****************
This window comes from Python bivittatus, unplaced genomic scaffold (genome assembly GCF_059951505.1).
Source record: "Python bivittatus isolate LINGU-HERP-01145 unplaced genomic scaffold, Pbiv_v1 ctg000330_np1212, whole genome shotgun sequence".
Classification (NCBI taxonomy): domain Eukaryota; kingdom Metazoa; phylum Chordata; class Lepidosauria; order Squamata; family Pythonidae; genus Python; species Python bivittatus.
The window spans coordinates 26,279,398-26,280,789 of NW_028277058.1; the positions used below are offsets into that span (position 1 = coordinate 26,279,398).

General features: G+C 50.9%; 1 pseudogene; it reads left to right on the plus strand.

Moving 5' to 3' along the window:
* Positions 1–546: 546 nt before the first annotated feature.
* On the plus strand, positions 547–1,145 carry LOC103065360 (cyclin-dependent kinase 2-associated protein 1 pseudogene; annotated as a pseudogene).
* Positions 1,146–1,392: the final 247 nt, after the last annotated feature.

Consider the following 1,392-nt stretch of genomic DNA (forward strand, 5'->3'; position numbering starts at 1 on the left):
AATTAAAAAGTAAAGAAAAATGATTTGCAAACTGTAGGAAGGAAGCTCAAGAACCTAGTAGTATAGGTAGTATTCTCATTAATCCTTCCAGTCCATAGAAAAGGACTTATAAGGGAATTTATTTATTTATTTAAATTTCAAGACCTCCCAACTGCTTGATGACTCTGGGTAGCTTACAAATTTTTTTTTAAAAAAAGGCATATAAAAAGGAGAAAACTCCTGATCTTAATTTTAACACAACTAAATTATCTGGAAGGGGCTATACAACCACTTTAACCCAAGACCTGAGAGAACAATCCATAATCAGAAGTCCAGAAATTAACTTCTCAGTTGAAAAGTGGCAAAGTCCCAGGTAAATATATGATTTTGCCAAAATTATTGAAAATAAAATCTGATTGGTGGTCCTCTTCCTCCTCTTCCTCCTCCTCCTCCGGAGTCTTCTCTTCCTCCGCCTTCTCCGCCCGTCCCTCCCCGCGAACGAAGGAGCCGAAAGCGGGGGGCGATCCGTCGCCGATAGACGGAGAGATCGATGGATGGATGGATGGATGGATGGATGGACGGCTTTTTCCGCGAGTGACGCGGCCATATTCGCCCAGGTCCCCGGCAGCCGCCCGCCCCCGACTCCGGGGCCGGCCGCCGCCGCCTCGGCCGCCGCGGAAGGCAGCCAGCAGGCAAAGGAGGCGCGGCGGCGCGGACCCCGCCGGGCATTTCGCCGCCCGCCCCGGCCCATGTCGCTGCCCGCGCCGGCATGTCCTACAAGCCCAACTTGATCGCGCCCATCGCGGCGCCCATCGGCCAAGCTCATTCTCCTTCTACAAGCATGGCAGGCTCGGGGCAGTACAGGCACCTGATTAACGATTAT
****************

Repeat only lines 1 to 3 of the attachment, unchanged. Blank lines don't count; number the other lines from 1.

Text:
This window comes from Python bivittatus, unplaced genomic scaffold (genome assembly GCF_059951505.1).
Source record: "Python bivittatus isolate LINGU-HERP-01145 unplaced genomic scaffold, Pbiv_v1 ctg000330_np1212, whole genome shotgun sequence".
Classification (NCBI taxonomy): domain Eukaryota; kingdom Metazoa; phylum Chordata; class Lepidosauria; order Squamata; family Pythonidae; genus Python; species Python bivittatus.